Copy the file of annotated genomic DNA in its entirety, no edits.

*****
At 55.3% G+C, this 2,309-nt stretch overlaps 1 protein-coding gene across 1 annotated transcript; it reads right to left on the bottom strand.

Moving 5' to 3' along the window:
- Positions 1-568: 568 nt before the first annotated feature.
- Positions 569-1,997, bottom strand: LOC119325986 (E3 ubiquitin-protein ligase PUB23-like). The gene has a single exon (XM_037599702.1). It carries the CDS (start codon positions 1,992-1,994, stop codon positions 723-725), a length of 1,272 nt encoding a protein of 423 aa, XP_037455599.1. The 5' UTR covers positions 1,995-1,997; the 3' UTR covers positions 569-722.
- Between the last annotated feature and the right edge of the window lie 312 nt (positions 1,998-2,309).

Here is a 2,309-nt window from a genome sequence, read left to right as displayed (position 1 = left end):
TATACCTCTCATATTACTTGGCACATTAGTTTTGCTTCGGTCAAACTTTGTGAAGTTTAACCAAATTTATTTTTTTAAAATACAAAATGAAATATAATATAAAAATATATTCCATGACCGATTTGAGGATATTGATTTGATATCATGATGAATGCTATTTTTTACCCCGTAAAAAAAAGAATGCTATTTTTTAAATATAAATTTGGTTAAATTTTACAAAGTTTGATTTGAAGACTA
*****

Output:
At 55.3% G+C, this 2,309-nt stretch overlaps 1 protein-coding gene across 1 annotated transcript; it reads right to left on the bottom strand.

Moving 5' to 3' along the window:
- Positions 1-568: 568 nt before the first annotated feature.
- Positions 569-1,997, bottom strand: LOC119325986 (E3 ubiquitin-protein ligase PUB23-like). The gene has a single exon (XM_037599702.1). It carries the CDS (start codon positions 1,992-1,994, stop codon positions 723-725), a length of 1,272 nt encoding a protein of 423 aa, XP_037455599.1. The 5' UTR covers positions 1,995-1,997; the 3' UTR covers positions 569-722.
- Between the last annotated feature and the right edge of the window lie 312 nt (positions 1,998-2,309).

Here is a 2,309-nt window from a genome sequence, read left to right as displayed (position 1 = left end):
TATACCTCTCATATTACTTGGCACATTAGTTTTGCTTCGGTCAAACTTTGTGAAGTTTAACCAAATTTATTTTTTTAAAATACAAAATGAAATATAATATAAAAATATATTCCATGACCGATTTGAGGATATTGATTTGATATCATGATGAATGCTATTTTTTACCCCGTAAAAAAAAGAATGCTATTTTTTAAATATAAATTTGGTTAAATTTTACAAAGTTTGATTTGAAGACTA